I'd prefer an Aboriginal service

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I’d prefer an Aboriginal service

As an Aboriginal person, you can get free gambling support for yourself, a loved one or your community. 

Culturally appropriate support is available wherever you are in urban or regional NSW. You might be surprised to find out how many services are available to you and understand what you’re going through.

See what a difference you can make to your life

You can get hold of someone anytime if you need free, confidential counselling and support. The Warruwi Gambling Help program, run by former Newcastle Knights player Ashley Gordon, works with communities in Sydney, Western Sydney, Central Coast, Hunter region, Illawarra and South Coast, Southern Inland, Murray region, Riverina, Far West, Central West and Orana regions to promote a healthy approach to gambling and seeking help.

Start the conversation with Warruwi

You can connect with Aboriginal gambling support in your own community:

Warruwi also works with communities to promote a healthy approach to gambling and seeking help.

  • To find out more about Warruwi in Sydney, Western Sydney, Central Coast, Hunter region, Illawarra and South Coast, Southern Inland, Murray region, Riverina, Far West, Central West and Orana regions, you can contact Ashley Gordon direct.
    0409 245 597
    agconsultant@optusnet.com.au
  • The Northern Rivers Community Gateway Lismore community hub takes the Warruwi program to the Far North Coast, Mid North Coast and the New England area.
    02 6621 7397
    warruwi@nrcg.org.au

The “Talking About Gambling” project is an online community-driven health promotion campaign designed to address gambling related harm in 10 NSW Indigenous communities. The TAG initiative is about creating a supportive online environment and interactive space for honest conversations about gambling. The campaign will go for a few weeks and will involve competitions, peer support opportunities and local information about how to reduce harms from gambling being experienced by community members from their own or someone else’s gambling.

Find the link to the Facebook page here: https://www.facebook.com/TAGNSW

If you have any questions about the project please contact Marian Esler by phone (02) 6125 9269 or email Marian.Esler@anu.edu.au

Throughout Sydney and Western Sydney, University of Sydney Gambling Treatment Clinics‌ offer free and confidential face-to-face, online and over-the-phone therapy. They provide support for close friends and relatives, too.

All psychologists can provide culturally sensitive and aware counselling, and they’ve also built partnerships with Ngallu Wal Aboriginal Child and Family Centre, The Shed (at Emerton) and the Tharawal Aboriginal Corporation at Campbelltown, which supports members of the Aboriginal community in the Mount Druitt, greater Western Sydney and South Western Sydney regions.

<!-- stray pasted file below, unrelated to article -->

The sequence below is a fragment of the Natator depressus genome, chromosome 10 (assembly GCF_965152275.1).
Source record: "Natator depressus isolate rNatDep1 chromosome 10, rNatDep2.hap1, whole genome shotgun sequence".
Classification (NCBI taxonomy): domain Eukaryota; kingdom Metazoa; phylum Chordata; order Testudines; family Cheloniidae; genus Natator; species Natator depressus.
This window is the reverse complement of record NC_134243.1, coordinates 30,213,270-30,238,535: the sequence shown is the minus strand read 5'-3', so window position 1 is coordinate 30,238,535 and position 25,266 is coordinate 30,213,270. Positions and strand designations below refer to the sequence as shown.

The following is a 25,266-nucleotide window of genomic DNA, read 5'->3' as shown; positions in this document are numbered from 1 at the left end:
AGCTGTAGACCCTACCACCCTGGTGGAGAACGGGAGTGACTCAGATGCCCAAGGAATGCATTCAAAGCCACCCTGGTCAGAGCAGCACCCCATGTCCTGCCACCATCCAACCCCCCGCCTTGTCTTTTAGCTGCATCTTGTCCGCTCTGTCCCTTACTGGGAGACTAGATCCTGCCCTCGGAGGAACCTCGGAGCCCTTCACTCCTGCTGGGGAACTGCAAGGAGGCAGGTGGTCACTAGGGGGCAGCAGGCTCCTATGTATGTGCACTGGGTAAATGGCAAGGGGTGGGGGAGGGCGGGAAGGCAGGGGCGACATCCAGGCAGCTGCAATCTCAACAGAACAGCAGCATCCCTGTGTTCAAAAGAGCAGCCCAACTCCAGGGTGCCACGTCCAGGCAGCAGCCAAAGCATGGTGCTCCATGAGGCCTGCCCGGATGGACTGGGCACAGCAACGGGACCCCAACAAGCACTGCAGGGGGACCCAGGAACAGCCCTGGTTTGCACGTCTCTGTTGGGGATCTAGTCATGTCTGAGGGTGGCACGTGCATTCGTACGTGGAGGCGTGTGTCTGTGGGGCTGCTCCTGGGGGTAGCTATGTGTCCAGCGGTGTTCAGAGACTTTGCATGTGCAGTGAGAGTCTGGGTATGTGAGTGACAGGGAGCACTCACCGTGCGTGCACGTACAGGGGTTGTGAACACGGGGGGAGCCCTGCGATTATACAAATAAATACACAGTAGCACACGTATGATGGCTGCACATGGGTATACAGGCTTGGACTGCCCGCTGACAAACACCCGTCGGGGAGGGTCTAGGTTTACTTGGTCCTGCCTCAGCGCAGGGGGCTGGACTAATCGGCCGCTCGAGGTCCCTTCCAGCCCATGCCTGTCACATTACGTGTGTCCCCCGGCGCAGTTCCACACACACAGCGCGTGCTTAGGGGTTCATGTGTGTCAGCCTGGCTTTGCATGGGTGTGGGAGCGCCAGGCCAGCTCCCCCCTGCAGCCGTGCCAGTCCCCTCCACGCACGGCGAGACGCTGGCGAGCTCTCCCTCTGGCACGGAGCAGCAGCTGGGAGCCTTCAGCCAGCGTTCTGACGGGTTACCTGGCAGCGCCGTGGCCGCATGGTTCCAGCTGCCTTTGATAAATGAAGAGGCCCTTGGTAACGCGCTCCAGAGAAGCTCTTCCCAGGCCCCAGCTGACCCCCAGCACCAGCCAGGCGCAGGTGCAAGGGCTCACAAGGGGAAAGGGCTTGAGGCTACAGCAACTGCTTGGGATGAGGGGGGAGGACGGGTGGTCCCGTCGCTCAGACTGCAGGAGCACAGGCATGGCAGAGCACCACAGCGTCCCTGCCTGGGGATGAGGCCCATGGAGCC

Call 1800 482 482 to book.

University of Sydney Gambling Treatment Clinics
Level 2, 94 Mallett Street, Camperdown NSW 2050
Suite 4, Level 4, 20–22 Macquarie Street, Parramatta NSW 2150
Suite 12, 186 Queen Street, Sky Gardens Plaza, Campbelltown 2060
1800 482 482
psychology.gtc@sydney.edu.au

The University of Sydney Gambling Treatment and Research Clinic is also developing a harm-prevention program in Western and South Western Sydney. It’s collaborating with elders to co-design and co-deliver public awareness programs to increase community understanding of gambling-related issues.

The idea is to increase the number of peer-support workers who can provide community education, enhance referrals and attend therapy groups to offer support. Watch out for educational initiatives like workshops and resource-sharing at community events, and local media aimed at increasing awareness and promoting gambling-support services.

Call 1800 482 482 to find out more and get involved.

Walgett Aboriginal Health Service received funding in 2020 to his project recognises gambling as a public health issue affecting the social determinants of health for individuals and community.

A reinvigorated Community Garden will provide a safe space unrelated to alcohol or gambling, a source of information, pathways to support, development of pride and contribution to community. Yarning is recognised as an appropriate strategy to engage about the impacts of gambling. Safe spaces, family-friendly activities and a source of fresh produce will be provided.

The project has a capacity-building focus, including training Aboriginal Health Workers in Walgett and Brewarrina to equip them to respond to gambling harm and provide community with soft entry points, awareness and support regarding gambling and its impacts. The project targets its outcomes at connections to information and support for individuals, families and community.

Monitor GambleAware’s news and events to hear more about this project.

The Aboriginal Animation Training & Promotion Program will produce a resource about promoting safe gambling targeting Indigenous communities in NSW. Four 30-second animation clips will be produced by young, Indigenous filmmakers.

The clips will be screened throughout the annual Winda Film Festival in November 2020. There will also be opportunities to screen the clips on social media platforms and broadcast networks such as NITV/SBS.

Monitor GambleAware’s news and events to hear more about this project.

For free, confidential advice and support, call GambleAware on 1800 858 858 or go to I need support.

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GambleAware acknowledges Aboriginal people as the traditional custodians of the land and we pay respects to Elders past, present and emerging. GambleAware is an inclusive support service.
Copyright © 2021 NSW Office of Responsible Gambling